Advertisement

Molecular Breeding

, 38:112 | Cite as

Complete chloroplast genome of cultivated flowering cherry, Prunus ×yedoensis ‘Somei-yoshino’ in comparison with wild Prunus yedoensis Matsum. (Rosaceae)

  • Myong-Suk Cho
  • Hwan Su Yoon
  • Seung-Chul Kim
Short Communication
  • 201 Downloads

Abstract

Prunus ×yedoensis Matsum. ‘Somei-yoshino’ is the most common and widespread cultivar of the ornamental flowering cherries. We hereby report its complete chloroplast (cp) genome sequences generated by whole-genome next-generation sequencing approach. The cp genome size was 157,792 bp in length consisting of four regions; large single-copy region (85,914 bp), small single-copy region (19,120 bp), and a pair of inverted repeat regions (26,379 bp). The genome contained a total of 131 genes, including 86 coding genes, 8 rRNA genes, and 37 tRNA genes. A total of 92 simple sequence repeats (SSRs) were detected within the cp genome. Its molecular features were compared with the complete cp genome of wild P. yedoensis, which occurs rarely in natural habitats of Mt. Halla in Jeju Island, Korea, displaying nearly indistinguishable morphology as P. ×yedoensis ‘Somei-yoshino’. Although both cp genomes were structured highly alike, the sequence variations between them were revealed in several single-nucleotide polymorphisms (SNPs). Using additional individuals of wild and cultivated flowering cherries, PCR amplification confirmed that those SNPs were phylogenetically informative, providing distinction between wild and cultivated flowering cherries. In future study, the SNPs and SSRs reported in this study could be used to identify wild individuals from morphologically identical cultivars of flowering cherries and also to conserve the genetic diversity of wild flowering cherries in Jeju Island.

Keywords

Phylogenetic relationship Artificial hybrid origin Characterization of cp genomes The genetic structure Genome-wide comparative analysis Highly resolute cp markers 

Notes

Funding information

This study was supported by the Grants from the National Research Foundation of Korea (numbers 2017R1A6A3A01075954 and 2017R1A2B3001923).

Supplementary material

11032_2018_871_MOESM1_ESM.xlsx (18 kb)
Table S1 (XLSX 17 kb)
11032_2018_871_MOESM2_ESM.xlsx (11 kb)
Table S2 (XLSX 11 kb)
11032_2018_871_MOESM3_ESM.xlsx (11 kb)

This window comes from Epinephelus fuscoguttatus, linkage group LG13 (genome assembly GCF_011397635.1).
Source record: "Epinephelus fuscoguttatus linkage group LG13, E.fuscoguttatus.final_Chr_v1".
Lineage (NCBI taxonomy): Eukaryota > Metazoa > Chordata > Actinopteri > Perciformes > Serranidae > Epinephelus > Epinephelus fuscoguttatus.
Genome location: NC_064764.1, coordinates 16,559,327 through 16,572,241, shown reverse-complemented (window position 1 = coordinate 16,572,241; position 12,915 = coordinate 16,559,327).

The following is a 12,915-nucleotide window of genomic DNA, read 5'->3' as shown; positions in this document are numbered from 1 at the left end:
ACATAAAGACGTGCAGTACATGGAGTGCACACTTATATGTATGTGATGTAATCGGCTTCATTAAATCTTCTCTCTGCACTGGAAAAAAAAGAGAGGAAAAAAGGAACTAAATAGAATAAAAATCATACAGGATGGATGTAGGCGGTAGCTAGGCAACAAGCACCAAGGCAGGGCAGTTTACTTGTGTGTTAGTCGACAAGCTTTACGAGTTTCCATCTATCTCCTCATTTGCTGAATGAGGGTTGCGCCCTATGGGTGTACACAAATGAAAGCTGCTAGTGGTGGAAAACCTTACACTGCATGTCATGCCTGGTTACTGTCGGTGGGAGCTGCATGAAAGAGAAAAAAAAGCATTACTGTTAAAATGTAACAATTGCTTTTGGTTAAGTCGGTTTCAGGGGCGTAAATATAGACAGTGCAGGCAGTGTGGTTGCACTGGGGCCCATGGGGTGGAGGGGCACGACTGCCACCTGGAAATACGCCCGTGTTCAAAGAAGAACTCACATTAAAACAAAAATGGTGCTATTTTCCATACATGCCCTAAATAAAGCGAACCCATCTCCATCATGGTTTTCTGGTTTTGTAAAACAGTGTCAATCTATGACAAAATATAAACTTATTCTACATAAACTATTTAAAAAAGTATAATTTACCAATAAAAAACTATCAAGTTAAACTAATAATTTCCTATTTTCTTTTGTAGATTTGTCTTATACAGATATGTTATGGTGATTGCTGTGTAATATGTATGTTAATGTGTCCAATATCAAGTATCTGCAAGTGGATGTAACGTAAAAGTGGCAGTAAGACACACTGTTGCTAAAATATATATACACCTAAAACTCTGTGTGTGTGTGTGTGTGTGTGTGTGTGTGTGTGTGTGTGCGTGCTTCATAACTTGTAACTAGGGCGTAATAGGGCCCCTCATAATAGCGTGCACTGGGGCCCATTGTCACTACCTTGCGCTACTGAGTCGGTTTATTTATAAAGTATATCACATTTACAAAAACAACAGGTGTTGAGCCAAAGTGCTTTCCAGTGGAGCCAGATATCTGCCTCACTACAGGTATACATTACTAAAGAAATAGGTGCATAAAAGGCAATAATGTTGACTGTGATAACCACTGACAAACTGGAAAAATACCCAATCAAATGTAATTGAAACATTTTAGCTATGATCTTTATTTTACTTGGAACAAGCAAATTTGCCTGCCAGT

Table S3 (XLSX 11 kb)
11032_2018_871_MOESM4_ESM.xlsx (11 kb)
Table S4 (XLSX 11 kb)
11032_2018_871_MOESM5_ESM.xlsx (12 kb)
Table S5 (XLSX 11 kb)

References

  1. Bafeel SO, Arif IA, Bakir MA, Al Homaidan AA, Al Farhan AH, Khan HA (2012) DNA barcoding of arid wild plants using rbcL gene sequences. Genet Mol Res 11(3):1934–1941CrossRefPubMedGoogle Scholar
  2. Bailey LH, Bailey EZ (1976) A concise dictionary of plants cultivated in the United States and Canada. Macmillan, New YorkGoogle Scholar
  3. Brettin TS, Karle R, Crowe EL, Iezzoni AF (2000) Chloroplast inheritance and DNA variation in sweet, sour, and ground cherry. J Hered 91:75–79CrossRefPubMedGoogle Scholar
  4. Cheng S, Mcbride JR, Fukunari K (2000) The urban forest of Tokyo. Arboric J 23:379–392CrossRefGoogle Scholar
  5. Cho MS, Kim CS, Kim SH, Kim TO, Heo KI, Jun J, Kim SC (2014) Molecular and morphological data reveal hybrid origin of wild Prunus yedoensis (Rosaceae) from Jeju Island, Korea: implications for the origin of the flowering cherry. Am J Bot 101:1976–1986CrossRefPubMedGoogle Scholar
  6. Daniell H, Lin CS, Yu M, Chang WJ (2016) Chloroplast genomes: diversity, evolution, and applications in genetic engineering. Genome Boil 17(1):134CrossRefGoogle Scholar
  7. Flower Association of Japan (compilers) (1982) Manual of Japanese flowering cherries. Flower Association of Japan, TokyoGoogle Scholar
  8. Iketani H, Katsuki T, Kawahara T (2006) Prunus ×yedoensis ‘Somei-yoshino’, a correct cultivar name for Yoshino cherry. J Jpn Bot 81:123–124Google Scholar
  9. Iketani H, Ohta S, Kawahara T, Katsuki T, Mase N, Sato Y, Yamamoto T (2007) Analyses of clonal status in ‘Somei-yoshino’ and confirmation of genealogical record in other cultivars of Prunus × yedoensis by microsatellite markers. Breed Sci 57:1–6CrossRefGoogle Scholar